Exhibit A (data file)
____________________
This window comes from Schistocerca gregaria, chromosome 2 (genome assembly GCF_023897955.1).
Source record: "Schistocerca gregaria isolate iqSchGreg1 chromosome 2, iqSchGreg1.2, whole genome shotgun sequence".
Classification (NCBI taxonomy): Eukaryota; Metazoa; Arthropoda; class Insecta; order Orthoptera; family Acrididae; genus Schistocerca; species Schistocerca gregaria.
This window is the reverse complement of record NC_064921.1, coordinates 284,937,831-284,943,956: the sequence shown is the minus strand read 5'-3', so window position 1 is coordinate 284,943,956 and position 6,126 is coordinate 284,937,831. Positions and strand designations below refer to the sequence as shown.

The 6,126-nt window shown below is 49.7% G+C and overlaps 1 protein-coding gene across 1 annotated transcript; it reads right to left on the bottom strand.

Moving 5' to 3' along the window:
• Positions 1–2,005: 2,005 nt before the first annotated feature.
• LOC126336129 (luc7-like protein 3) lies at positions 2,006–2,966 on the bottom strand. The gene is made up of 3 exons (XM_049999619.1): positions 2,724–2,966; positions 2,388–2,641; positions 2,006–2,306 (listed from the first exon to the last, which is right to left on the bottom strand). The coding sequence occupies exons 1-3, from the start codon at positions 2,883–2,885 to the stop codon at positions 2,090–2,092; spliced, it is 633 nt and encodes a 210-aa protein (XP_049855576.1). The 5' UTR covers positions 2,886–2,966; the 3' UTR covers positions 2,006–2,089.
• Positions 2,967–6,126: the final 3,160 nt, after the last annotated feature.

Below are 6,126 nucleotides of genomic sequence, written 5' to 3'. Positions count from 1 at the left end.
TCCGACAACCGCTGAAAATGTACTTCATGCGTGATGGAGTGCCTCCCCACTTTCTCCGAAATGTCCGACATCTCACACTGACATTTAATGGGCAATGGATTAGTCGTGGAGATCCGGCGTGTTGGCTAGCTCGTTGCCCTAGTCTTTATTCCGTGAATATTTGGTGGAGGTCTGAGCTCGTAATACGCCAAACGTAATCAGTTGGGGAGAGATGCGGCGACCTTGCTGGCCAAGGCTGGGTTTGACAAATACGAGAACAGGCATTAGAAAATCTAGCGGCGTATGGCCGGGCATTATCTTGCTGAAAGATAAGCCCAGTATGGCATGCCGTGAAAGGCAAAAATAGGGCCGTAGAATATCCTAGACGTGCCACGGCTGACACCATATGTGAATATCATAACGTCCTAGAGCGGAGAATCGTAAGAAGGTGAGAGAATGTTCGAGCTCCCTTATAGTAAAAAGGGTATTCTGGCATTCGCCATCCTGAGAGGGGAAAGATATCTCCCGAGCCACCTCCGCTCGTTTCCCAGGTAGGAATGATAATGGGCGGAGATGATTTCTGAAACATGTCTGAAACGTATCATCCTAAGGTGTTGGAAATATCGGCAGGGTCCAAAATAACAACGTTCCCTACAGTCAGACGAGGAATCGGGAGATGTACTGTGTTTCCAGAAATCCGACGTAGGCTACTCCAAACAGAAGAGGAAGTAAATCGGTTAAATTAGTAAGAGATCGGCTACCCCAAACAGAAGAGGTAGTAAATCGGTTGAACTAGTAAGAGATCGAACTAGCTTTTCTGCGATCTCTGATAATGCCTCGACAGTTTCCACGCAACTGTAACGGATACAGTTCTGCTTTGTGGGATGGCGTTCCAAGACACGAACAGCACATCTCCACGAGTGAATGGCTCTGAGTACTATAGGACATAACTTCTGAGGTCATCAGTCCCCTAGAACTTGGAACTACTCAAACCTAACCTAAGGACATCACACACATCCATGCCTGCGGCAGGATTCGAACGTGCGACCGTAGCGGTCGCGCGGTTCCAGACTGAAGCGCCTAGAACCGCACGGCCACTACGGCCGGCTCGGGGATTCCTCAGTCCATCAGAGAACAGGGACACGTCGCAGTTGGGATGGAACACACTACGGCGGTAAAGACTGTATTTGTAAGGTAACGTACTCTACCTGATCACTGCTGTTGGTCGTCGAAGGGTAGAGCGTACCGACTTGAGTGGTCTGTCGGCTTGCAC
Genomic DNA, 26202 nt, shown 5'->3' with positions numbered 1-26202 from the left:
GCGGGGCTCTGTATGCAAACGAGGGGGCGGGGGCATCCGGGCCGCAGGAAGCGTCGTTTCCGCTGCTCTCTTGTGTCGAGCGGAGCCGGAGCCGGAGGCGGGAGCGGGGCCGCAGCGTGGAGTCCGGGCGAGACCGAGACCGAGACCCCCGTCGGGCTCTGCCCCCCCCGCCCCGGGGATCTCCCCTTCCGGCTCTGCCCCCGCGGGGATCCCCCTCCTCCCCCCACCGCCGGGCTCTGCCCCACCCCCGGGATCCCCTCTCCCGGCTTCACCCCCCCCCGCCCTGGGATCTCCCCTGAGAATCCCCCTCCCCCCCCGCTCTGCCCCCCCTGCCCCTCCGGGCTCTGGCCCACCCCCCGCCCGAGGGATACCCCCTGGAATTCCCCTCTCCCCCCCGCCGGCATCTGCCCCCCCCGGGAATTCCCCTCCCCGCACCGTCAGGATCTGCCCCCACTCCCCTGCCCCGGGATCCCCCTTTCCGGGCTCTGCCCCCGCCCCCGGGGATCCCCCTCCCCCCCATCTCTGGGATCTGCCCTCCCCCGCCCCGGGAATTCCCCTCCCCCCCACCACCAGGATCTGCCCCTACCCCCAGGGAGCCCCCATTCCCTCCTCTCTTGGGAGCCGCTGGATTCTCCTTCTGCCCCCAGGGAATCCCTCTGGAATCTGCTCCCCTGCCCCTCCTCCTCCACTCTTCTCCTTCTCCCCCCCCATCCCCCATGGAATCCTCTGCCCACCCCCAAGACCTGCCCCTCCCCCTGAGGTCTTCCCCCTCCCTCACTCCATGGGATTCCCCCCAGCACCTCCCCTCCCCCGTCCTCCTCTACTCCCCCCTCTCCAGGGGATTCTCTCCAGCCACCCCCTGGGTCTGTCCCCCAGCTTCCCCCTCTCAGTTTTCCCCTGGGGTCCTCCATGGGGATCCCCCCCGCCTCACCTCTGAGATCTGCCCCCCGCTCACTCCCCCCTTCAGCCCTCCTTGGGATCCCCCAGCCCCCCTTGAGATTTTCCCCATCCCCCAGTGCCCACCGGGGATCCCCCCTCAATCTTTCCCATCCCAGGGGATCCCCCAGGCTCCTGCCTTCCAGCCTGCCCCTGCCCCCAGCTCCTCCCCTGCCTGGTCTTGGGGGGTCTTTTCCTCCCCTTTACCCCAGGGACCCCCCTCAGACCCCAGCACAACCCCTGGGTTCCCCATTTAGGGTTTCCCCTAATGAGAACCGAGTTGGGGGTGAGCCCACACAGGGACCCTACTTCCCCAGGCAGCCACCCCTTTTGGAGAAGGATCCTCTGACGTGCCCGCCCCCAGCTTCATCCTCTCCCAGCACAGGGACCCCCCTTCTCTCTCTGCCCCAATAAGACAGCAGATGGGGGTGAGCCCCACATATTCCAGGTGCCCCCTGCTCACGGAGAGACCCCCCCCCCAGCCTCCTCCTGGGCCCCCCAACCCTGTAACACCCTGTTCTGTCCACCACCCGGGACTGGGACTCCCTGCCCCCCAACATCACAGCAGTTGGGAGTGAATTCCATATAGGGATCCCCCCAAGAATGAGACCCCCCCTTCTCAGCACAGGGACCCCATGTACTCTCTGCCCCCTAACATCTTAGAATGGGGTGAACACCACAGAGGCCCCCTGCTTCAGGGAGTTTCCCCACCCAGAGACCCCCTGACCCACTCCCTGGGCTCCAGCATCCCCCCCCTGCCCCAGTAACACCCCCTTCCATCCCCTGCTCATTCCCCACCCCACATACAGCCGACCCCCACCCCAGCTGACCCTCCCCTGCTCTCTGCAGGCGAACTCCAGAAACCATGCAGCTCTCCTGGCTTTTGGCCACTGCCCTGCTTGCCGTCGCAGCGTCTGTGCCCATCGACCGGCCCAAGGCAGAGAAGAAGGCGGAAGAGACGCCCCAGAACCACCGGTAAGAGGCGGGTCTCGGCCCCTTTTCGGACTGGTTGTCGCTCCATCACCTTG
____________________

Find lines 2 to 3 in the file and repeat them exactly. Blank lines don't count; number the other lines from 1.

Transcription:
Source record: "Schistocerca gregaria isolate iqSchGreg1 chromosome 2, iqSchGreg1.2, whole genome shotgun sequence".
Classification (NCBI taxonomy): Eukaryota; Metazoa; Arthropoda; class Insecta; order Orthoptera; family Acrididae; genus Schistocerca; species Schistocerca gregaria.